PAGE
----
Britain's decision to leave the European Union will be a damaging blow for both the UK and the soon-to-be 27-country bloc, according to Pierre Moscovici, the European Commissioner for Economic and Financial Affairs.
Speaking at the World Economic Forum in Davos, Switzerland, on Thursday (19 January), Moscovici said the UK would face weaker economic growth outside the bloc, adding the split would be damaging for both parties.
"You cannot have all the advantages of being a member of the club when you are out of the club," he said.
"I think that our British friends who invented clubs can understand that. We are and we must remain strong partners. To us you must understand that it is also a wound."
Earlier this week, Theresa May, who will address the World Economic Forum at 9.15am GMT today, set out her Brexit plan, indicating Britain will leave the single market but will pursue a "bold and ambitious" Free Trade Agreement with the European Union.
However, Moscovici cautioned Britain's aim to retain some access to the single market could be complicated by the Prime Minister's decision. "I am convinced that it is not an example to follow, that it's not positive neither for us neither for the UK," he said.
On Wednesday, Christine Lagarde, warned the UK's separation from the EU could be painful and complicated, adding it would not be all positive.
The managing director of the International Monetary Fund welcomed May's speech as it provided clarity. "Better clarity, less uncertainty is certainly better for the UK economy and for the rest of the European Union," she said.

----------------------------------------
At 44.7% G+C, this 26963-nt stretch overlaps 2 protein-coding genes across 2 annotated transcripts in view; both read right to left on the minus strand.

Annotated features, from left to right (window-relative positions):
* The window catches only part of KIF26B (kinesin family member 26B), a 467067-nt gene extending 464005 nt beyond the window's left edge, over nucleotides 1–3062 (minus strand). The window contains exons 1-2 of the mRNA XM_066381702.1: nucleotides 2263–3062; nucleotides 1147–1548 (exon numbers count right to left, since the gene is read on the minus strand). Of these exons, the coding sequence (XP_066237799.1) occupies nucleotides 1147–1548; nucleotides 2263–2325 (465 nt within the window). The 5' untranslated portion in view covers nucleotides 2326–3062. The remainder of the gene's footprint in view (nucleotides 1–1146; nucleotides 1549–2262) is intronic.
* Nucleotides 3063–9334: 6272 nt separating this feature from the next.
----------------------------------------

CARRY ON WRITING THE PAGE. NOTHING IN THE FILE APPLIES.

However, she warned that there were still many questions that needed answers. "The terms under which the [agreement] will be facilitated, over what period of time – question mark.
"Over what kind of transition period – question mark. It is only when those questions are better clarified that we will understand how the UK economy is going to pan out. We are still of the view that it will not be positive all along and without pain."
Moscovici echoed Lagarde's words, stressing Britain and the EU would now have to agree a new strategy.
"Brexit means Brexit, which is to say that it is not the same to be out than in, and it cannot be better to be out than in, because it cannot be so," he said.
"We need to re-invent a new kind of relationship that I hope to be close, balanced and positive but that's the outcome of the negotiations not the starting point."